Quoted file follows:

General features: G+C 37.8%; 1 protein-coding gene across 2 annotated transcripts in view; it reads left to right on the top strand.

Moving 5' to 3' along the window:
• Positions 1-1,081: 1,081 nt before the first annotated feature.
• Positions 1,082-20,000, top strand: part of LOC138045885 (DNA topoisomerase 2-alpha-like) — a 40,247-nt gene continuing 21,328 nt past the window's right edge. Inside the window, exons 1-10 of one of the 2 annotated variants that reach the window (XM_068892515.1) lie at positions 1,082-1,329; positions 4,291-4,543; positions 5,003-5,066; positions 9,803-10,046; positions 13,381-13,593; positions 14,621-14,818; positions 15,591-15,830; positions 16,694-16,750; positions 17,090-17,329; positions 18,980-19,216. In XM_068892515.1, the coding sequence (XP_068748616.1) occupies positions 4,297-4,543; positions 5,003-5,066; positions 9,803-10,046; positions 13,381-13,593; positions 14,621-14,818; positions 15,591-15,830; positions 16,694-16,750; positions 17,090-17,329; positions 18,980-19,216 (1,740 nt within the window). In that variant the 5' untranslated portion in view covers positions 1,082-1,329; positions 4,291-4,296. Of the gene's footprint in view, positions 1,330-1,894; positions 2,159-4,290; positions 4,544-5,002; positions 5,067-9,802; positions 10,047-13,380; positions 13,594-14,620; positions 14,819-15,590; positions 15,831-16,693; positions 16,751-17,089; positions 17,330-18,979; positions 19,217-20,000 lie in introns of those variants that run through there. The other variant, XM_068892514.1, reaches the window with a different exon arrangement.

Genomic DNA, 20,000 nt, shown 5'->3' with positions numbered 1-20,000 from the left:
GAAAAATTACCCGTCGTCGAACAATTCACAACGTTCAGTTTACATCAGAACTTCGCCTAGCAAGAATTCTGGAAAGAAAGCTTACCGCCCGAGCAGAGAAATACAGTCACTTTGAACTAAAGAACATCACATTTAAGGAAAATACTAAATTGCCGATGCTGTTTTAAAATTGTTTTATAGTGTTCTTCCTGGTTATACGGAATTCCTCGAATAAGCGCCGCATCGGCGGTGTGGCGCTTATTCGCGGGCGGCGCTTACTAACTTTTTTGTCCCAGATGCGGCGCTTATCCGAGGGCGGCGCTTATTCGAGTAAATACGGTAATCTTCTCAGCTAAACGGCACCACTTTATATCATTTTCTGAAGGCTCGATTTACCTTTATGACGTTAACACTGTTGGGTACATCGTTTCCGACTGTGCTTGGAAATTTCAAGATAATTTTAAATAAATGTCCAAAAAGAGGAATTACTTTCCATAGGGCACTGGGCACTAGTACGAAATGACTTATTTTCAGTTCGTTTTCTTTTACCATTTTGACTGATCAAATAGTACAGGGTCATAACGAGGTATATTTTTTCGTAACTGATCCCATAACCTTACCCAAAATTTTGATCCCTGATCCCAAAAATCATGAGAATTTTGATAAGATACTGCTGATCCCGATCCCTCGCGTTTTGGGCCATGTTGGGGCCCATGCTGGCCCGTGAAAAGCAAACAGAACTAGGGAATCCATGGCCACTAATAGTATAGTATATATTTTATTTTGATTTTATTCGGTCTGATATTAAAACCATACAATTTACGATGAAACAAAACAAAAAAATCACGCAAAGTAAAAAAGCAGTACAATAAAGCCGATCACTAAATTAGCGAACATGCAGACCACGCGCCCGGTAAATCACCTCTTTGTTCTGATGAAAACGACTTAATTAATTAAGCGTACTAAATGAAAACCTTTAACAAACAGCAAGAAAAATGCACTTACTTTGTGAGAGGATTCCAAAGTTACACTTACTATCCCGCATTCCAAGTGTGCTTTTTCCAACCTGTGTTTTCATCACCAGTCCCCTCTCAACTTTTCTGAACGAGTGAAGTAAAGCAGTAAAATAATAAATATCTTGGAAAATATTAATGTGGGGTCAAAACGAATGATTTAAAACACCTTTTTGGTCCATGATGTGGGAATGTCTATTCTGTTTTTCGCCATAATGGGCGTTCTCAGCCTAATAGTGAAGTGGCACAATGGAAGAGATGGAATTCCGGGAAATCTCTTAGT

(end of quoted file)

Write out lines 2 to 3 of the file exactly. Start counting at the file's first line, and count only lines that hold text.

Moving 5' to 3' along the window:
• Positions 1-1,081: 1,081 nt before the first annotated feature.